I’m a die-hard tactile keyboard user, and touchscreen phone keyboards don’t work for me. But since QWERTY phones are getting harder and harder to find, I decided to compromise and add a bluetooth keyboard to my backup phone’s leather case.
I spent all summer scratching my head over how to improve the way I store my soldering tools. Getting things set up and put away had always taken a while, and I had settled on essentially a metal bucket for lack of a better system. I had seen Ben Heck’s portable workbench, but it was beyond my needs — not to mention beyond my skills and resources.
About a week ago, a friend told me about this soldering station project by ‘laxap’ and it gave me the Eureka Moment that I needed: put the iron underneath.
I made a rollup to store all my alligator leads.
It’s simply a series of slits in a castoff piece of leather (sound familiar?), sized to be about half the length of the leads. The slits are staggered so that the thickness of the alligator clips doesn’t stack up in one place. The shorter leads are on the same roll, but I shortened the leather.
I needed a way to switch the audio inputs to the speakers in my living room between the TV, phone, etc. After seeing 3.5mm (stereo miniplug) A/B switches online that cost between $25 and $40 — not kidding, look it up — the sensible thing to do was to make my own for about $8 (with 2x the capability).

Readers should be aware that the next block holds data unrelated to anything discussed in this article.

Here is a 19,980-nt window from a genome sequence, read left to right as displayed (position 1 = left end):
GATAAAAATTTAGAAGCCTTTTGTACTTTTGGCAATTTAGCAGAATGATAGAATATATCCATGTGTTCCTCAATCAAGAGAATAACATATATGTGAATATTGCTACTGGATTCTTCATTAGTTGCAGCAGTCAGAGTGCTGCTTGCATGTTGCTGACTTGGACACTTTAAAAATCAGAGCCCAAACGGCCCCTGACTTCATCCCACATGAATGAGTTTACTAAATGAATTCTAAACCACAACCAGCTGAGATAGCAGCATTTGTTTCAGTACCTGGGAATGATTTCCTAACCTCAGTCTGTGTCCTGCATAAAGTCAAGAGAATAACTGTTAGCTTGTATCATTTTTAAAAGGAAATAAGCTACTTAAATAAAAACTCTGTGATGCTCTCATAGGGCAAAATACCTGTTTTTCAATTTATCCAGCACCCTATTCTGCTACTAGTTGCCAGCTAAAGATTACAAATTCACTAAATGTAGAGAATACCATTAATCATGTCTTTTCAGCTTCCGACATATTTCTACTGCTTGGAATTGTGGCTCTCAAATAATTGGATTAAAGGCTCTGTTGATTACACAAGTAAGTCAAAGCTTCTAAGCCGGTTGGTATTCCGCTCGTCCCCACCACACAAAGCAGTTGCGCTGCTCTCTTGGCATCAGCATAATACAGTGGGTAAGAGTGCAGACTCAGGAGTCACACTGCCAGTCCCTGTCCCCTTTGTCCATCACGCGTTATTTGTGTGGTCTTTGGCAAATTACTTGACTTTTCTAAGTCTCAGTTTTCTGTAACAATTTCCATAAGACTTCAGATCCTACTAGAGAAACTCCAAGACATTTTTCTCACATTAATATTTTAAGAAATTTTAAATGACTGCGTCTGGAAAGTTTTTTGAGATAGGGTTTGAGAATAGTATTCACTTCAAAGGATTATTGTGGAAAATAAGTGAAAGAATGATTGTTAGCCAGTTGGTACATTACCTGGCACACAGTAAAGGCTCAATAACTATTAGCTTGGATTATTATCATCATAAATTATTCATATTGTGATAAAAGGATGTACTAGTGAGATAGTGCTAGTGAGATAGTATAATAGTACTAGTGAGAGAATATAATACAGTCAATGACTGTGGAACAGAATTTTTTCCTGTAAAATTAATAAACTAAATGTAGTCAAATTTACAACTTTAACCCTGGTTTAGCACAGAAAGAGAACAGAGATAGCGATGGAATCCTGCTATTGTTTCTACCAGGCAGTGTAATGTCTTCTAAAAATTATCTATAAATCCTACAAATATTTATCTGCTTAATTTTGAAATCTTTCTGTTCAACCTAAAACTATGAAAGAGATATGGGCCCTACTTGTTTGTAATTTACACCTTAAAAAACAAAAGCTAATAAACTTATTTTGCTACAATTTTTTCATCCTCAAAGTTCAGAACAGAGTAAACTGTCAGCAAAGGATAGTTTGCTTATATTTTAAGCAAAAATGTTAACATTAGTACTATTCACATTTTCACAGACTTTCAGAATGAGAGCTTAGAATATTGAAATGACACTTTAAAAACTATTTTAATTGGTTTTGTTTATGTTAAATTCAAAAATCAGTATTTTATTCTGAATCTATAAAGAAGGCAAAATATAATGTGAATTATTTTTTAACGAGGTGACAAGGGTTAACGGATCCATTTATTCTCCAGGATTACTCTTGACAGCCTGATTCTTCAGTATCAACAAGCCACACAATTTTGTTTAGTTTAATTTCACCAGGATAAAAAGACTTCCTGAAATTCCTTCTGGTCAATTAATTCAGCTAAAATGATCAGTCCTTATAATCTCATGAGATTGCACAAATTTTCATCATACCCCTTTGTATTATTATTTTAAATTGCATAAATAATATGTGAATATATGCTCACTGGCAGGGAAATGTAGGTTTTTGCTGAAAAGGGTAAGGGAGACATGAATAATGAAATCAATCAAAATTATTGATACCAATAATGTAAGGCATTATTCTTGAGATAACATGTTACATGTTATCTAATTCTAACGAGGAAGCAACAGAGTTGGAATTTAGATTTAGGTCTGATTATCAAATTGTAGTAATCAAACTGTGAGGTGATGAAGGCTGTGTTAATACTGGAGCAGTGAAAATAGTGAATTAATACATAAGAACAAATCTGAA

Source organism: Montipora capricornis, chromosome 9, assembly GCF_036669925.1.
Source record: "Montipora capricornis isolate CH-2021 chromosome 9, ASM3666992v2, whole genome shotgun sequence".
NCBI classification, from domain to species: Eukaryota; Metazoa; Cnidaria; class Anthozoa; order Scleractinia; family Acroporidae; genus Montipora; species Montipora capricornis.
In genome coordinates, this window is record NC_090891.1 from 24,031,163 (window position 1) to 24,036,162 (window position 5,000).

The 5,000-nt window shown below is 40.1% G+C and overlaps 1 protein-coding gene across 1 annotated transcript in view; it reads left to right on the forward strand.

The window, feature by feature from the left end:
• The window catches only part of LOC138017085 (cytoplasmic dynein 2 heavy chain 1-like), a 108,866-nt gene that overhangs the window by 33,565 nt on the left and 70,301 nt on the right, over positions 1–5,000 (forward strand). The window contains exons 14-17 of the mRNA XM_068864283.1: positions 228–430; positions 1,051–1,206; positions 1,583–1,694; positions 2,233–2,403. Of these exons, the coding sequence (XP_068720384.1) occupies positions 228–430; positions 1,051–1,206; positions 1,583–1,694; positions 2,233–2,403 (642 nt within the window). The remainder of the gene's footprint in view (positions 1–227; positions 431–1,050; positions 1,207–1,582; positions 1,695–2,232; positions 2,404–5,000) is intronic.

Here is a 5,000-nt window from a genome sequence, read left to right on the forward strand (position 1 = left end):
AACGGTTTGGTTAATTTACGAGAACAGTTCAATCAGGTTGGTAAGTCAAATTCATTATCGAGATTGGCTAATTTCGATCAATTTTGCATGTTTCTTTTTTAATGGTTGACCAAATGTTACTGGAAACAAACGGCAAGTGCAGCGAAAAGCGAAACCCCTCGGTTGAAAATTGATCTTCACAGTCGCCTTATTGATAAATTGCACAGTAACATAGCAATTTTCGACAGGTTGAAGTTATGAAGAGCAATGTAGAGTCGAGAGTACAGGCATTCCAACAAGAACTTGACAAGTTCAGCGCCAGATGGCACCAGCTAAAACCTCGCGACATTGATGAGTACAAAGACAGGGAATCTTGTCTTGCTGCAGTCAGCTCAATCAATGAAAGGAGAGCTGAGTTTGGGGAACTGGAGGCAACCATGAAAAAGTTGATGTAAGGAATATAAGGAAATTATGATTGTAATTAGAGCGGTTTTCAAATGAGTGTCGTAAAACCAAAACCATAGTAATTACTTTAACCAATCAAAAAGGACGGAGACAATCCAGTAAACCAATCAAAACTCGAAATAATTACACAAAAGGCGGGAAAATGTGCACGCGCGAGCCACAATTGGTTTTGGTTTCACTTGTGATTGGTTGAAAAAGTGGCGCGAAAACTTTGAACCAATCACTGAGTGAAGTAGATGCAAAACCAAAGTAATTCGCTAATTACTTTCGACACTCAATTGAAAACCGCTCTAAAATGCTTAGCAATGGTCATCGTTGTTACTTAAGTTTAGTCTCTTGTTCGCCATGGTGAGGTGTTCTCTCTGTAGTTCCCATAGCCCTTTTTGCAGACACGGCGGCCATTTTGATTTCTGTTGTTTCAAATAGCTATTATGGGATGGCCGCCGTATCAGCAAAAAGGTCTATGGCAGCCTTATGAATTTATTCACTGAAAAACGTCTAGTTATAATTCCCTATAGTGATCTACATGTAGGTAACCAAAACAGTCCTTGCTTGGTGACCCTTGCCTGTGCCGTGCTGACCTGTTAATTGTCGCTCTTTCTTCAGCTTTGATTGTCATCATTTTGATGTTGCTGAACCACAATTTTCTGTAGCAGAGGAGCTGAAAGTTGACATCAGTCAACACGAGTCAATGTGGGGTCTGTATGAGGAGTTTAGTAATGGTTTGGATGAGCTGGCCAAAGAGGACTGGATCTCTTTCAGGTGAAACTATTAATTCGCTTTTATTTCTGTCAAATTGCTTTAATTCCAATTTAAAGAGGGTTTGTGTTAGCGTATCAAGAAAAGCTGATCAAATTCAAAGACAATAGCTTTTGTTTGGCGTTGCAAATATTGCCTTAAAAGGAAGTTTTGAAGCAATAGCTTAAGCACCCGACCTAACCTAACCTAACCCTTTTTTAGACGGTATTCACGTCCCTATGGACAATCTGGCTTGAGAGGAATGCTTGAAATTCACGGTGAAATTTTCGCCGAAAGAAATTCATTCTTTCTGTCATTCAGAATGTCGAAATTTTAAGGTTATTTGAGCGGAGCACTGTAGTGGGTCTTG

This mosquito was in the shower and didn’t seem to mind the camera flash.
This grasshopper gave me a rare opportunity for a picture by perching on the post of a rocking chair.
Sorting your downloads directory can be tedious, especially if you want to move files to destinations that aren’t immediate subdirectories. Worse, there is no one-size-fits all viewer that can handle static images, animated gifs, and video files all at once.
This is where triage.py comes in.
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Monitoring events in the console can be tedious, especially if the text looks mostly the same. Here’s a script that makes the movement easier to see.
I wanted to buy an ergonomic mac keyboard (for work), but those don’t exist. So, I was forced to make my own. Having owned several ergonomic keyboards (including the SK-6000, the Microsoft Natural keyboard, and the SafeType), I can say with confidence and without hyperbole that I now own the best ergonomic keyboard in the world:
- The key action of Apple’s keyboards is far more comfortable than what was on the market from any vendor 5 years ago. It’s amazing how mushy and “deep” the old Dell SK-6000 feels after typing on the Apple keyboard.
- The angle of the two halves is comparable to the Microsoft Natural keyboard.
- Since this is made from 2 keyboards instead of just one modified keyboard, I don’t have to sacrifice my ability to reach across the “center line” and type with my opposite hand (in cases where that’s useful).
And I resent having to build it instead of buy it. My suspicion is that if Apple released an “ergonomic” keyboard, they would be forced to admit that their goal of making the best hardware in the world includes non-ergonomic designs. Whoops.